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‘Living the Oath’

Warriors on war: Gorge writer gets to local soldiers’ core

In the midst of a genre filled with first-person experience, Marine mom and journalist RaeLynn Ricarte set out to write a book like no other — one that stretched the breadth of the military experience from green recruit to Gold Star Mother.

She set out to write “Living the Oath: Warriors Live it; Families Endure it,” because she felt angry that many Americans weren’t more supportive of the 1 percent of the population who serve in the military — half of them serving in theaters of war. Over the years since her son enlisted in the Marines after the Sept. 11 terrorist attacks, she saw warriors sent into war zones on as many as eight deployments. Her own son spent five tours in the war zones of Iraq and Afghanistan.

“People needed to see what it is like to go to war, to understand what it’s like and to be compassionate,” Ricarte said.

She provides a look into what she and many in the military describe as America’s warrior culture, akin to the samurai and the Native American warrior caste.

Ricarte, a reporter with The Dalles Chronicle and formerly the Hood River News, interviewed people from all branches of the military service over several years, on the front lines, in the skies and behind the lines, and warriors tackling the worst war has to hand out: rape, lost limbs, traumatic brain injuries and lingering mental and emotional trauma.

She interviewed mothers who had sent multiple family members to war and those whose sons never came home. She interviewed wives left to care for children and manage households while their husbands were at war — and those whose husbands came home wrestling with the demons of combat.

“I’d get up some weekends and have to fight with myself — I was telling people I go to war every weekend,” Ricarte said. “It would be sunny outside and I would be writing some grim thing involving death and destruction. Sometimes I’d take a couple of shots just to be able to sit down and focus, but once I started, the work day would go by pretty quickly.”

The book is a tribute to her son, U.S. Marine Corps Captain Jesse Atay, and many of Ricarte’s experiences and interactions with Atay are woven through its chapters.

Asked what the book says about their relationship throughout his military career, Atay said, “I don’t think the book says anything different from what she’s always done. She’s always been there in that respect. It illuminates new aspects of our relationship, but she’s always been there for my guys, since my first deployment. It’s not a surprise that she’d do something like that.”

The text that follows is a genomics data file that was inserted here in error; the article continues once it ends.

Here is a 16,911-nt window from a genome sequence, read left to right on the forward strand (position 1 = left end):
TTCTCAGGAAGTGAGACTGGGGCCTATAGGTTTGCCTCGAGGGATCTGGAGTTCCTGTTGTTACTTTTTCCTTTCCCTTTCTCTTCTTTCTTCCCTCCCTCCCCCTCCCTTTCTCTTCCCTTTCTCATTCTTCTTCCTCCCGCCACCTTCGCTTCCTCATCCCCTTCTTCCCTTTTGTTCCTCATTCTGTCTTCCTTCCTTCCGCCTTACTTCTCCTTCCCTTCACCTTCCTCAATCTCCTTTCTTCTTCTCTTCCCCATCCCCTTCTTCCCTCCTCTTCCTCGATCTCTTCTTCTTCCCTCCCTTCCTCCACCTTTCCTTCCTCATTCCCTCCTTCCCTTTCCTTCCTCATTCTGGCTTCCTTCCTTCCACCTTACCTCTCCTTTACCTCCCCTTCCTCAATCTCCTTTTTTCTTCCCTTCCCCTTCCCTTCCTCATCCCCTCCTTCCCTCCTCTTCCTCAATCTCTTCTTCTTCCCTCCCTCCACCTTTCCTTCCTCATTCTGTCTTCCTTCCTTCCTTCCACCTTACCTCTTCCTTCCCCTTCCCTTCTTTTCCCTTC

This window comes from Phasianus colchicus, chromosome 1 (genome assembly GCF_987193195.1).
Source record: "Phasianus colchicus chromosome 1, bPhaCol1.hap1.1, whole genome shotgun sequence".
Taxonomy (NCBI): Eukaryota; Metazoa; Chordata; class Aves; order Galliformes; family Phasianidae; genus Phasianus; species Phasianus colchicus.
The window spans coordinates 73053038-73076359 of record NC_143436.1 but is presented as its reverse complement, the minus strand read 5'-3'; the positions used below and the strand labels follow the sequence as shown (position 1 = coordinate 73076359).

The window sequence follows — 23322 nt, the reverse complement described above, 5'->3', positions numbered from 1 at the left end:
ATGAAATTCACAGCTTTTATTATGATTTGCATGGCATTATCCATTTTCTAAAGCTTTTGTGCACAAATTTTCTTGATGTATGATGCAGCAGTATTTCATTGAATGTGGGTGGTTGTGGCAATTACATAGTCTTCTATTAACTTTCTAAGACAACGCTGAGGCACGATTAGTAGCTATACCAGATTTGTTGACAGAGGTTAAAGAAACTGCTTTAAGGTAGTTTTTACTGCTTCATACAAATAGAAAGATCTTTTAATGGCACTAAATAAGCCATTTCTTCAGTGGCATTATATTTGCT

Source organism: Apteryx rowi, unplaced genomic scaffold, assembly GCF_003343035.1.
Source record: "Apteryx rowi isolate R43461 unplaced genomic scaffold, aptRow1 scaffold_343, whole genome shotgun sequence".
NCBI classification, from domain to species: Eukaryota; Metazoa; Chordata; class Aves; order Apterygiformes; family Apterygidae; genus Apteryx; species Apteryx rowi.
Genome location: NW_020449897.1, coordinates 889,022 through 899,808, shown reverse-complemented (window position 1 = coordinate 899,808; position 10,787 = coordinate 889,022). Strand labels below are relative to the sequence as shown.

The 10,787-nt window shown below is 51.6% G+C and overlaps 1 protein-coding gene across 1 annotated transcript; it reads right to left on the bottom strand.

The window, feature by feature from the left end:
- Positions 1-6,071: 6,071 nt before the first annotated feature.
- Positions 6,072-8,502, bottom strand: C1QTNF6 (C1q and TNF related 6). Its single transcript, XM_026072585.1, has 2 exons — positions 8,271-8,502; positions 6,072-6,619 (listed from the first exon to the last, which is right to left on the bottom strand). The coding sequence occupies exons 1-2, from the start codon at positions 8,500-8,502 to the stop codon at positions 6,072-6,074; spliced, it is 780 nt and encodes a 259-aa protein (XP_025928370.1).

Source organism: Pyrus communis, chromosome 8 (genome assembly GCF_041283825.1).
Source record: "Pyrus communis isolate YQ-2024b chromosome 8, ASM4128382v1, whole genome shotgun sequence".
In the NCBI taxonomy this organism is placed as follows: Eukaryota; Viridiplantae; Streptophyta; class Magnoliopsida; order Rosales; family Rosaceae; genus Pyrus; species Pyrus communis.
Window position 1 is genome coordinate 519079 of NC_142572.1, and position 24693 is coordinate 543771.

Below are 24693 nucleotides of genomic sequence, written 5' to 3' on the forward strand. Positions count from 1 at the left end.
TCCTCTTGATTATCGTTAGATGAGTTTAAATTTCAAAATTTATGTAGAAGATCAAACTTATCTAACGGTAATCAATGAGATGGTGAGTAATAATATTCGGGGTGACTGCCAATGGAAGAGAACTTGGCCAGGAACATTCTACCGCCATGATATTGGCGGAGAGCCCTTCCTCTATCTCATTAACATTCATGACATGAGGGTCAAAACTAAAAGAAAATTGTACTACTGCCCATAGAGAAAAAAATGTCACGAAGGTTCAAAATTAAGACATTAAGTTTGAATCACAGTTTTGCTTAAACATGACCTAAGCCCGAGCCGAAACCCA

Ricarte often talks about “my Marines” or “one of my soldiers” military personnel looked after by the group she formed, the Gorge Heroes Club, or by herself. These men and women received regular shipments of basic necessities like socks, toothpaste, foot powder and mouthwash, as well as snacks, cards and other items meant to let them know people cared about them at home.

Ricarte incorporates quite a bit of statistical information and research into “Living the Oath.”

“There are four sections and after I did an introduction of Jesse and myself, I felt I needed to set the stage about my credibility to talk about (the war).”

Ricarte got a glimpse of the daunting task she had set herself during her first interview, with Army soldier Cody Standiford, who spoke frankly about the demons that killing during wartime left behind to haunt his dreams.

“He said, ‘If you don’t take a pass on telling the truth about the ugliness of war, I’m in,’” Ricarte said.

From that day forward, Ricarte felt obligated to complete the book. And the 25 military men and women, and four family members who are profiled in the book made their own commitment to tell their unvarnished stories of the realities of war, Ricarte said.

“I think it’s a humbling thing to have them all — every one of them — break down and cry,” Ricarte said.

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Despite the raw nature of the subject matter, Ricarte said she did not rely on descriptions of gore.

“The purpose isn’t to be a blood bath of gore, although there are some scenes in there like that,” she said.

The subject matter of war and its aftermath is graphic enough.

She and her subjects made a pact not to give their opinions about the post-9/11 wars.

“We felt it would detract,” she said. “We didn’t want to make it political,” although she does offer a few comments about U.S. foreign policy and leaders at the end of the book, along with a substantial list of suggestions on how to help and support military personnel.

Ricarte says her own attitudes have changed some in recent months as her responsibilities toward warriors have changed. She has begun working more with veterans than with active military personnel.

“Veterans can be difficult,” she said. “They are going through different things … That’s where the rubber hits the road. They can be in crisis, messy.”

She also finds herself looking at war differently from other people, particularly since talk of intervention in Syria began. While others are looking at whether America should intervene, Ricarte and fellow members of the warrior culture are asking “Is it my kid going back to war? Are we going to be able to pull it off after 12 years of war? Some warriors are on their eighth or ninth deployment.”

Ricarte urges everyone to be supportive of the 1 percent of the population who agree to serve on behalf of the nation’s defense and to consider contributing to causes like the Wounded Warriors and or those that take care of families who have someone deployed.

“We all need to do something,” she said. “We don’t get away having with all this protection and do nothing.”

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